AM Update: APD's Cisco Statement, Houston Baby Abduction, Trader Joe's (Finally) Comes to Austin
APD's Official Statement on Cisco the Dog
The incident, which drew national press and inspired a Justice for Cisco Facebook page that currently holds over 60,000 likes, led both Cisco's owner Michael Paxton and APD Chief Art Acevedo to speak with KLBJ-FM yesterday. In the interview, Paxton says: "Obviously there's a breakdown of training here. You don't approach an unarmed man in his driveway with weapons drawn." (In March, KUT News reported on ramped up weapons training at APD, set to start in April).
Acevedo said: "I'm sorry on behalf on all the members of the department. We know the pain's real."
He also said: "The person that called 911 actually gave us that address."
Echoing APD's statement, Acevedo noted that the circumstances regarding Cisco's shooting are still being reviewed to determine the correct course of action.
Details Emerge on Yesterday's Amber Alert
An Amber Alert was issued, then canceled, yesterday for 3-day-old Keegan Schuchardt. He was was abducted outside of a hospital in Spring, Texas — northwest of Houston — but was found safe.
His mother, Kala Marie Golden was shot to death as they were leaving a checkup. According to the Associated Press, Golden was walking back to her car in the parking lot of Northwoods Pediatric Center, when a woman parked next to her began to argue, shot her repeatedly, took the baby and fled.
Officers do have a person of interest in custody but charges have not been filed.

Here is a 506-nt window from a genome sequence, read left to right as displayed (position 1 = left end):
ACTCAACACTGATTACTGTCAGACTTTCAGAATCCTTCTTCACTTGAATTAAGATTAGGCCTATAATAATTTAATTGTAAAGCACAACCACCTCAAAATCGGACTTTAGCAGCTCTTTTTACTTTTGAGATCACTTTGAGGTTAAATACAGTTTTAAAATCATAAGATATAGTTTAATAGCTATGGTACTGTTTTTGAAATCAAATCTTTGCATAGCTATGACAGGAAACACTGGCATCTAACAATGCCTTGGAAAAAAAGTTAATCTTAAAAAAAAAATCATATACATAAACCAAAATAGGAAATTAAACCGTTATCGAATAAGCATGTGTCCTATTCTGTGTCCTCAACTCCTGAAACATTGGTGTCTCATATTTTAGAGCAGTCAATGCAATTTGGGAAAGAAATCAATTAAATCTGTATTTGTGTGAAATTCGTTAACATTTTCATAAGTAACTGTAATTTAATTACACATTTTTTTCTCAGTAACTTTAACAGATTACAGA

Trader Joe's Coming to Austin
Trader Joe’s, the California-based grocery store, will find a home in Austin soon.
The store will be part of a series of renovations and developments set for the Seaholm Power Plant, the historic industrial zone on the edge of Austin’s downtown area, and just blocks away from the Whole Foods flagship store. From Austin-American Statesman:
In Central Texas, Trader Joe's will compete against Whole Foods, which is adding two local stores this summer; H-E-B's Central Market; and smaller organic grocers such as Sprouts Farmers Market.
The target demographic for Trader Joe's is an "urban high-income resident" who enjoys the company's house brands and specials like $2 bottles of wine, said David Livingston, an analyst at DJL Research, a grocery consulting firm based in Waukesha, Wis.
The stores, which typically have a Hawaiian motif and are "very competitive" on cost, typically have strong followings, he said. But Austin might be a different case because of entrenched chains like Whole Foods and H-E-B. "(Austin) is exactly the kind of market they like, but they're not going to impact the competition too much here," Livingston said. "I don't see anybody at Whole Foods or H-E-B losing any sleep over this."
Trader Joe's had six other Texas locations confirmed to open this year, including Fort Worth, Houston, Plano, Dallas, The Woodlands and San Antonio.